I’m not laughing. I was totally blown away by Jurassic Park when it came out. So much so that I did my A-level English lit dissertation on it (comparing it to The Lost World by Arthur Conan Doyle). 

 

Which book would you like to leave to future generations? Why?

I think Never Let Me Go by Kazuo Ishiguro. It’s one of my favourite novels. So simple in terms of the language he uses, but so utterly devastating in its impact. I don’t want to spoil the ending for anyone, but it also gives you a stark reminder of how short our time here is, and why you should make the most of this great adventure of life while you can. Because of its setting, it also has a kind of timeless quality, so I think future generations will find it as relevant as we do now.

 

Excellent choices. Thank you for sharing your Inheritance Books with us. All the best with Distress Signals. It sounds great.

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Catherine’s new book Distress Signals is available now! You can read the first three chapters on her website. You can find out more about Catherine in her website, Twitter (@cathryanhoward), Facebook or Instagram. 

PS: If you’re a huge fan of Jurassic Park, you might be interested in Chip Kidd’s TEDtalk about how he designed the iconic cover.

 

Inheritance Books: Rachel Dove

Rachel new 2Today’s guest on the Inheritance Books sofa is Rachel Dove. Hi Rachel, welcome. While I go put the kettle on, why don’t you tell us a bit about yourself.

I am 34, a wife and mother living in Yorkshire (Yay!). I used to work in law, then in the area of early years and special educational needs, and I eventually qualified to teach adults these subjects. I always wanted to be an author and a teacher, it just took me a while to get there! I have written horror shorts in the past, but romantic fiction is my real love. I write full time now, but between writing, reading, raising my children and running errands, I don’t know how I ever had time to work!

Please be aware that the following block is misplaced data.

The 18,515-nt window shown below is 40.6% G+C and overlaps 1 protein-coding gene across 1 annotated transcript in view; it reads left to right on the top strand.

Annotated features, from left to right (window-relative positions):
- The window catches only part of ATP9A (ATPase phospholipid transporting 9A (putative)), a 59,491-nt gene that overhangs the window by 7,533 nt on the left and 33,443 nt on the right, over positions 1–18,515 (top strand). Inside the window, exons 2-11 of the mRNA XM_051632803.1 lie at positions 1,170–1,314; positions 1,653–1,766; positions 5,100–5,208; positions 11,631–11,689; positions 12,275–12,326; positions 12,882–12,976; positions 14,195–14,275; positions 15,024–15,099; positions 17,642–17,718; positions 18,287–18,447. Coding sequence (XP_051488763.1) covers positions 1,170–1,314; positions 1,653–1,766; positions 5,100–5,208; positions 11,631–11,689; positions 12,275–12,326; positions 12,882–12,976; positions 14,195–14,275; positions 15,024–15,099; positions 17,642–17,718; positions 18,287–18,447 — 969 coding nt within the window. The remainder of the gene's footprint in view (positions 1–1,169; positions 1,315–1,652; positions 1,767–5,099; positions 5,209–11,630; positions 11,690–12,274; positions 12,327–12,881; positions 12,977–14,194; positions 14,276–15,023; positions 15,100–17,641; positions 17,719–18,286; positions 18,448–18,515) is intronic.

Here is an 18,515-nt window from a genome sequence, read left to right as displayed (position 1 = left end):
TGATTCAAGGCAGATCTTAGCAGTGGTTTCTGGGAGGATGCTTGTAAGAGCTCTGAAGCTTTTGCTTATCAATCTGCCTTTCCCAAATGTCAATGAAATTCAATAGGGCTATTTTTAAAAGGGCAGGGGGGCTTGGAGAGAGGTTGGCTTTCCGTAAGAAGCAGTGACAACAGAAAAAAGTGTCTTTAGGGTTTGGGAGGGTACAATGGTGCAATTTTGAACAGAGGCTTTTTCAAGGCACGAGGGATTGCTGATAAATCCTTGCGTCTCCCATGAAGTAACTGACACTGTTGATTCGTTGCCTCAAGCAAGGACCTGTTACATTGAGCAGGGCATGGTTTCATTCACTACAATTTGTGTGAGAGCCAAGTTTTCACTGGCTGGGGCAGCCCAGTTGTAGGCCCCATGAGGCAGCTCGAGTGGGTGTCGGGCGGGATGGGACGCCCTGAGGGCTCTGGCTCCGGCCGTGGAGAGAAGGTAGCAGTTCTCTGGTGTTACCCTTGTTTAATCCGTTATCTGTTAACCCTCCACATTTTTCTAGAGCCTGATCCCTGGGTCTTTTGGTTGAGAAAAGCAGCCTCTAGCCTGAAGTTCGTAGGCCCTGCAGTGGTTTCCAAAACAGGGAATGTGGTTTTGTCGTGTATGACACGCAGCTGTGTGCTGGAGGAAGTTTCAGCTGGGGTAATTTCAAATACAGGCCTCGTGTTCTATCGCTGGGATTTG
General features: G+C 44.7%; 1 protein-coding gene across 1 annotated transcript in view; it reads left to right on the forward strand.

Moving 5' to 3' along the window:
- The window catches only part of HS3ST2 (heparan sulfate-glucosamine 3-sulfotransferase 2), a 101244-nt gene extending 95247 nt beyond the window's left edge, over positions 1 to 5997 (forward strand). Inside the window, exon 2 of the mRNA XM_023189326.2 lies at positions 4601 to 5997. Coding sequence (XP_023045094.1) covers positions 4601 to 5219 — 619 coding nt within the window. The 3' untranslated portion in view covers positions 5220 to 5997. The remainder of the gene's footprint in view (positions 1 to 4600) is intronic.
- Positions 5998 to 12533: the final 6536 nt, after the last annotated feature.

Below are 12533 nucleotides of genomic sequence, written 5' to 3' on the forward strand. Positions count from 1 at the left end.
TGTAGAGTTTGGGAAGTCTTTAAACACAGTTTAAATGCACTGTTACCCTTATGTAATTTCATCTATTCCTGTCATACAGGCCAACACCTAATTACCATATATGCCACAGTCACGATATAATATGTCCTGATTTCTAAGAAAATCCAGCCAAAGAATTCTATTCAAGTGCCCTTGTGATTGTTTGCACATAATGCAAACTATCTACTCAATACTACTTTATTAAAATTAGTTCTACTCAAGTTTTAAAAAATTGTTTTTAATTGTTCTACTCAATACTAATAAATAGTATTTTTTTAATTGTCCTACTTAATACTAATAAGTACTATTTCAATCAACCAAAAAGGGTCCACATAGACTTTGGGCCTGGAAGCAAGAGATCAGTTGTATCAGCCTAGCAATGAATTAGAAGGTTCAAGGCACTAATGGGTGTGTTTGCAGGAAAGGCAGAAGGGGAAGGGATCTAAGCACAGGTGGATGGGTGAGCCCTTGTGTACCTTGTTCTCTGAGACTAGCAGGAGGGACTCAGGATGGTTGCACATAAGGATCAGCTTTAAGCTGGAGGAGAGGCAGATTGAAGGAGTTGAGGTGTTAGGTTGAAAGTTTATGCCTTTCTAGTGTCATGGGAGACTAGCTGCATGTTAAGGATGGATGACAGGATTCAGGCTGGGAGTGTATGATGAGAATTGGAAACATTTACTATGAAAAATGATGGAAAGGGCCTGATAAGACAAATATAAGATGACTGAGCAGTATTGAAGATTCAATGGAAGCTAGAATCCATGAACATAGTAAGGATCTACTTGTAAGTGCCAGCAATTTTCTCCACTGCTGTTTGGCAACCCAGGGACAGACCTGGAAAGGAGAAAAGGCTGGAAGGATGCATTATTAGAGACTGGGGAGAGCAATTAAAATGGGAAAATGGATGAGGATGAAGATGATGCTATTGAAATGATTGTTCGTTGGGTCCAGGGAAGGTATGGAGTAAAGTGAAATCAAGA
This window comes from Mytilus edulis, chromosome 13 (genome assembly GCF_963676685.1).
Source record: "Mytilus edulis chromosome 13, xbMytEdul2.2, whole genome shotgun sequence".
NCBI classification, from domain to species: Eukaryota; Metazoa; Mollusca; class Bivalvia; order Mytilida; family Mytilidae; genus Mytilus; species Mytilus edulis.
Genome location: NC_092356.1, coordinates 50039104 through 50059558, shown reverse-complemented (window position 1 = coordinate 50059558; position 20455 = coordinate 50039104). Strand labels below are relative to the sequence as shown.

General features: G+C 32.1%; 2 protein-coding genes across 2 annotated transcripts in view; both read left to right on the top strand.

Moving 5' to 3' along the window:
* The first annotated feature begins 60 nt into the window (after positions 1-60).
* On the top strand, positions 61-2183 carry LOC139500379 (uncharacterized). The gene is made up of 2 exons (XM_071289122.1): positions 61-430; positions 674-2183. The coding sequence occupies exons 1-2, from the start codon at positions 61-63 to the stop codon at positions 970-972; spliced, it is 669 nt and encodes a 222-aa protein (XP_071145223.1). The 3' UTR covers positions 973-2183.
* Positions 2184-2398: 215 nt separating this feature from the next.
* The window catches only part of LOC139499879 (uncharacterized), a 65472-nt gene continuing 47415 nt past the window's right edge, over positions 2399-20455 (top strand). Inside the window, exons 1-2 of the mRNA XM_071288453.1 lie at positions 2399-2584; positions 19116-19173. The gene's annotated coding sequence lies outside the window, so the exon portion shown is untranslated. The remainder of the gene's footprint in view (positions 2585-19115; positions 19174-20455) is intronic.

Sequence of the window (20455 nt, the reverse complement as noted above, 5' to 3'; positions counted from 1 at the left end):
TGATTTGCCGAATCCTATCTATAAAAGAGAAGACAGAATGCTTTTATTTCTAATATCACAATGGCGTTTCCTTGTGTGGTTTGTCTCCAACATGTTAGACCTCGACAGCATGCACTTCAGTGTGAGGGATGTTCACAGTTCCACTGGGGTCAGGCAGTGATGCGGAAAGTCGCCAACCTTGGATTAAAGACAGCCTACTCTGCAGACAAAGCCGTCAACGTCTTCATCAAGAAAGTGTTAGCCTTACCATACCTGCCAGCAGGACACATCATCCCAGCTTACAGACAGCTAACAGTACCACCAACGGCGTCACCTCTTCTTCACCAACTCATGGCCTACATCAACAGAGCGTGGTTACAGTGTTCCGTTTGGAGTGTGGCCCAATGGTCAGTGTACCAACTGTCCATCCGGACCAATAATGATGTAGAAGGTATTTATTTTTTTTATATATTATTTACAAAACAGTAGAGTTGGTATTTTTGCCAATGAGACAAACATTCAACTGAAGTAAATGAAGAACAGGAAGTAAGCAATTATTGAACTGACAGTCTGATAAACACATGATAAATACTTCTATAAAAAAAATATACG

Which book have you inherited from the generation above? Why is it special?
When I worked in law, I used to commute on four train journeys a day. I read on every journey, and I remember dragging a huge library book about, totally enthralled. It was Margaret Mitchell’s Gone With the Wind, and I still remember the feelings it roused in me when reading. Every generation should be fed books like this, they are timeless classics, more poignant with each passing generation.

Which book would you like to leave to future generations? Why?
I always come back to this book, but I would pick Hunger Games by Suzanne Collins. I reread this book all the time, I think that as well as a love story, it is a powerful book with a message about society, power, sacrifice and the importance of being a strong female. I have many others that sprang to mind, but this one is always the clincher for me. Bella from Twilight is all well and good, but young guys need to think more Katniss Everdeen than Kim Kardashian these days, and reading could be the key in a lot of cases. I remember reading about strong females since I was old enough to hold a book, and I think it has a lot to answer for – with the opinionated, independent woman I am today!
index2My great aunt went into a retirement home a couple of years ago (she is still doing fine) and when we were clearing her house, I found some old books, one of which being Virginia Woolf. I treasure them, and I found out that she was a writer too, and even had a poem published in a book. I still have the book at home. It’s nice to think I am following her lead in the family by chasing my own dreams. I have files of rejection letters she received, so I think I have some strong females in my family generations too.

Those are excellent choices. I would definitely recommend Katniss over Bella any day! 

Thank you for sharing your favourite books with us, Rachel. All the best for The Chic Boutique!

 

chic boutique  Rachel’s new book The Chic Boutique on Baker Street is published by Mills and Boon and is available to by now. You can find out more about Rachel on her website, Facebook and Twitter (@writerdove).

Inheritance Books: Mark Anderson